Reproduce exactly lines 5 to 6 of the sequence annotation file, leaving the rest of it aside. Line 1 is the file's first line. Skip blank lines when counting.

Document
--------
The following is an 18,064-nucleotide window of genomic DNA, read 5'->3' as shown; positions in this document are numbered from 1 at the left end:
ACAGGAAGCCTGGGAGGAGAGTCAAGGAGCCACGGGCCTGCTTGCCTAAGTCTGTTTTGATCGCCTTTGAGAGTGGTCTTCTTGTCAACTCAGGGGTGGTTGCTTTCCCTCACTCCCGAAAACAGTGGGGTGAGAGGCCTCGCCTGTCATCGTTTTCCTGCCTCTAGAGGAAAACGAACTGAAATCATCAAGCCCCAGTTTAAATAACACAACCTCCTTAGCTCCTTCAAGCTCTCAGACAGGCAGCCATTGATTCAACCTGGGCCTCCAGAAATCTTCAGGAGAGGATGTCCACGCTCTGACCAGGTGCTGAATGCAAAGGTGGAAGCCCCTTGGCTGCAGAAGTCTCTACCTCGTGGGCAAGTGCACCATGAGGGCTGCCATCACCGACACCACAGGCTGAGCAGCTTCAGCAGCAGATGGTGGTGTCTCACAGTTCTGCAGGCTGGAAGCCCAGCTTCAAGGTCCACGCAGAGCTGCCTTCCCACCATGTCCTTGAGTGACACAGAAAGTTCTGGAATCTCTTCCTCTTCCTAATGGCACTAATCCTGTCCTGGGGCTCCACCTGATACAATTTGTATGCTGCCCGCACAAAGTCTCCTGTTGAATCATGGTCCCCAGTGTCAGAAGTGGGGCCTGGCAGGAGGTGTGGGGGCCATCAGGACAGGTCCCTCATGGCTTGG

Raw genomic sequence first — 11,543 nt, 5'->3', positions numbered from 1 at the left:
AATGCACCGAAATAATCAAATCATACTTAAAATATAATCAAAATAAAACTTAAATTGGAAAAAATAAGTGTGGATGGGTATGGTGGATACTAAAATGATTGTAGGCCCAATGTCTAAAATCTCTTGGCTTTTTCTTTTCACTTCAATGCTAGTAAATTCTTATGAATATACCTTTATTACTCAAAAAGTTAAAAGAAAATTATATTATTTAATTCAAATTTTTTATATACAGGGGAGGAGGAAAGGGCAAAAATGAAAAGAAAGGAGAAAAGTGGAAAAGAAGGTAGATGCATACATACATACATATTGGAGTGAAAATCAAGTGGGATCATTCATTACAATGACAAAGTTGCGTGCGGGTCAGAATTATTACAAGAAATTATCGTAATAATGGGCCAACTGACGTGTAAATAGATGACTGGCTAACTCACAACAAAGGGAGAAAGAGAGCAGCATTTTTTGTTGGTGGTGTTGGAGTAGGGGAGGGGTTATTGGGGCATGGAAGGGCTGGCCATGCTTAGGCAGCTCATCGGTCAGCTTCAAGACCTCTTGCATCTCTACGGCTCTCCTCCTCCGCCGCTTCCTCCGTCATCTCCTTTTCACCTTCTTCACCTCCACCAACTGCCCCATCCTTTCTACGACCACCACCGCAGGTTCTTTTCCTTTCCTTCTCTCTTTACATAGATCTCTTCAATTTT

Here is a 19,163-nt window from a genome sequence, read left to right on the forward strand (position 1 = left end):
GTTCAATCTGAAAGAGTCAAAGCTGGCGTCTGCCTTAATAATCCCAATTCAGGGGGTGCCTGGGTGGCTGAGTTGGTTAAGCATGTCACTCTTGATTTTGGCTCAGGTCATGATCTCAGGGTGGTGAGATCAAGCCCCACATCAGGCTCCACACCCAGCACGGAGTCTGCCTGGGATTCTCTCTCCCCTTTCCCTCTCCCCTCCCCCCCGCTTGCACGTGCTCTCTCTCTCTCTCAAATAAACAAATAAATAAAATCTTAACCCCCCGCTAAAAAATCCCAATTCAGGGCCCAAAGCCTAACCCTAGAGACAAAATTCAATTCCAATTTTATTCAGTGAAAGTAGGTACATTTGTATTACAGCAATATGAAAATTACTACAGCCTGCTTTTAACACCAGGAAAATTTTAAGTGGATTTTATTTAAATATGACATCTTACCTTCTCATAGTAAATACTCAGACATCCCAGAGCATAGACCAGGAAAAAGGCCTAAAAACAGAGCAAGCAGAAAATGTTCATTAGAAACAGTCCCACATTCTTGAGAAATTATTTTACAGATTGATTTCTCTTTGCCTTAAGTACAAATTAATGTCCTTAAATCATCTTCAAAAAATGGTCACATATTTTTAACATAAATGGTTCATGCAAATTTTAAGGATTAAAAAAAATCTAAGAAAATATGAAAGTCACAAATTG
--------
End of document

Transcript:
Here is a 19,163-nt window from a genome sequence, read left to right on the forward strand (position 1 = left end):
GTTCAATCTGAAAGAGTCAAAGCTGGCGTCTGCCTTAATAATCCCAATTCAGGGGGTGCCTGGGTGGCTGAGTTGGTTAAGCATGTCACTCTTGATTTTGGCTCAGGTCATGATCTCAGGGTGGTGAGATCAAGCCCCACATCAGGCTCCACACCCAGCACGGAGTCTGCCTGGGATTCTCTCTCCCCTTTCCCTCTCCCCTCCCCCCCGCTTGCACGTGCTCTCTCTCTCTCTCAAATAAACAAATAAATAAAATCTTAACCCCCCGCTAAAAAATCCCAATTCAGGGCCCAAAGCCTAACCCTAGAGACAAAATTCAATTCCAATTTTATTCAGTGAAAGTAGGTACATTTGTATTACAGCAATATGAAAATTACTACAGCCTGCTTTTAACACCAGGAAAATTTTAAGTGGATTTTATTTAAATATGACATCTTACCTTCTCATAGTAAATACTCAGACATCCCAGAGCATAGACCAGGAAAAAGGCCTAAAAACAGAGCAAGCAGAAAATGTTCATTAGAAACAGTCCCACATTCTTGAGAAATTATTTTACAGATTGATTTCTCTTTGCCTTAAGTACAAATTAATGTCCTTAAATCATCTTCAAAAAATGGTCACATATTTTTAACATAAATGGTTCATGCAAATTTTAAGGATTAAAAAAAATCTAAGAAAATATGAAAGTCACAAATTG